How to read

March 13, 2013, I posted this on my facebook page:

From the unschooling chat just a minute ago:


I wish I could tell everyone that if there's some part of Sandra's site they think they "don't need" to read, READ IT FIRST. Read it twice.
I commented:
This is cool. At the end of the chat, Virginia was telling us the story of the miracle of the doughnut holes. They used to buy them, but tell their girls not to eat them, they were for the morning.

A few months ago they stopped being so controlling about food, and the last time there were doughnut holes, the girls didn't want them. The chat went on to:

Sandra Dodd: The "don't open now" part means you didn't think this page was important: Economics of Restricting TV Watching of Children

VirginiaW: Ha, I thought I didn't need that because I never restricted games or TV

For anyone who comes by here and is the least bit confused, here are references and source:

True Tales of Kids Turning Down Sweets

the post on facebook, March 13, 2013

the "Moments and Mindfulness" chat transcript

Virginia's writing in slightly larger context:
Back when I was first reading your site, the were two big sections I didn't read because I was sure I didn't "need" to.

"Food" because I thought I wasn't controlling food. 😐 And "deschooling" because my kids never went to school.

I wish I could tell everyone that if there's some part of Sandra's site they think they ”don't need ” to read, READ IT FIRST. Read it twice.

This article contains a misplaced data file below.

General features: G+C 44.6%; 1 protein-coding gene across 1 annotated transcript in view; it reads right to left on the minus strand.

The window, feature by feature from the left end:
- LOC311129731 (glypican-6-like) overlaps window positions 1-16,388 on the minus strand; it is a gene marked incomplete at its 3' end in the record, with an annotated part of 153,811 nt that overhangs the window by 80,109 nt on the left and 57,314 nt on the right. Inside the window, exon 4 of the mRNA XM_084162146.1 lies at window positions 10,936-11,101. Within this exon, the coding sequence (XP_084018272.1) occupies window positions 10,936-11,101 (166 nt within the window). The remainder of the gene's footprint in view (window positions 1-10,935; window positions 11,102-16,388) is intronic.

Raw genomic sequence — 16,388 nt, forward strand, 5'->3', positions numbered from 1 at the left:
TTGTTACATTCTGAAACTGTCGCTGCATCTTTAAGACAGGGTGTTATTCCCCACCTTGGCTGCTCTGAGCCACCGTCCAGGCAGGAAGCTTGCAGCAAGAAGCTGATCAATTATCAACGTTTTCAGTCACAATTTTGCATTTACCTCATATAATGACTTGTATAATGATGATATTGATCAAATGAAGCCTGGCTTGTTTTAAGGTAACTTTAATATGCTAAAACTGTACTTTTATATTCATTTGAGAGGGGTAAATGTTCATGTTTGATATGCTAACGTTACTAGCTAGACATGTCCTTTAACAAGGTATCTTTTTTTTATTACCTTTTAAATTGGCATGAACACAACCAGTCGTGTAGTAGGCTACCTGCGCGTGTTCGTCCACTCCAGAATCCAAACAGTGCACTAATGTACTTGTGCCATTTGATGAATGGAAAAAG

Your bad ideas are trying to defend themselves by tricking you.

I have said that I designed my site as a prairie dog village, in which every entry has at least two exits. By entering and making choices of "next" links, one will explore in a logical way.

Amy Childs wrote, as an intro to an interview once:

I’ve relied on Sandra Dodd‘s enormous "prairie dog village" of a website in my own unschooling journey, and have referred dozens if not hundreds of people to check it out as well. Since it (both unschooling, and the website!) can be overwhelming at first, new unschoolers are recommended to start here or here.
The links are to and

The interview (a recording playable there, or for download) and more of the intro are at Interview, Sandra Dodd (by Amy Childs)

Another analogy was of an apothecary's shop, or a pharmacy.
No-one is ever likely to read my whole website and I don’t ever need them to. It’s not written to be read from one end to the other any more than a pharmacy is intended for someone to start at one end and eat, drink or inject every substance in the whole room.
It's not made to read whole. It's made to discover gradually, as needed.

Some discussion of that is at I've read your whole website, and..."

Rippy Dusseldorp wrote about the Always Learning list, but it applies to most of the discussions and collections:
For me, this list is like being in a graduate class at university about unschooling. A rapid flow of ideas, critical examination of those ideas and the encouragement to really think your thoughts through. Fortunately, it is a free university run by expert volunteers that make sure the discussion stays firmly on the philosophy of unschooling, attentive parenting and what will help unschooling and what will hinder it. I learn every day how to have a better partnership with my children and spouse, how to connect, inspire, trust and help. And now that I have learned how to read without my emotions interpreting the emails for me, the message is consistently the same - be loving, gentle and sweet with your children, *be* with your children, live joyfully.
Rippy Dusseldorp
Before Rippy settled into her peaceful understanding, she was quite spooked by the information and tone of the discussion. You might want to read the whole account here:

Learning to read on the list
photos are links

Read a little, try a little, wait a while, watch.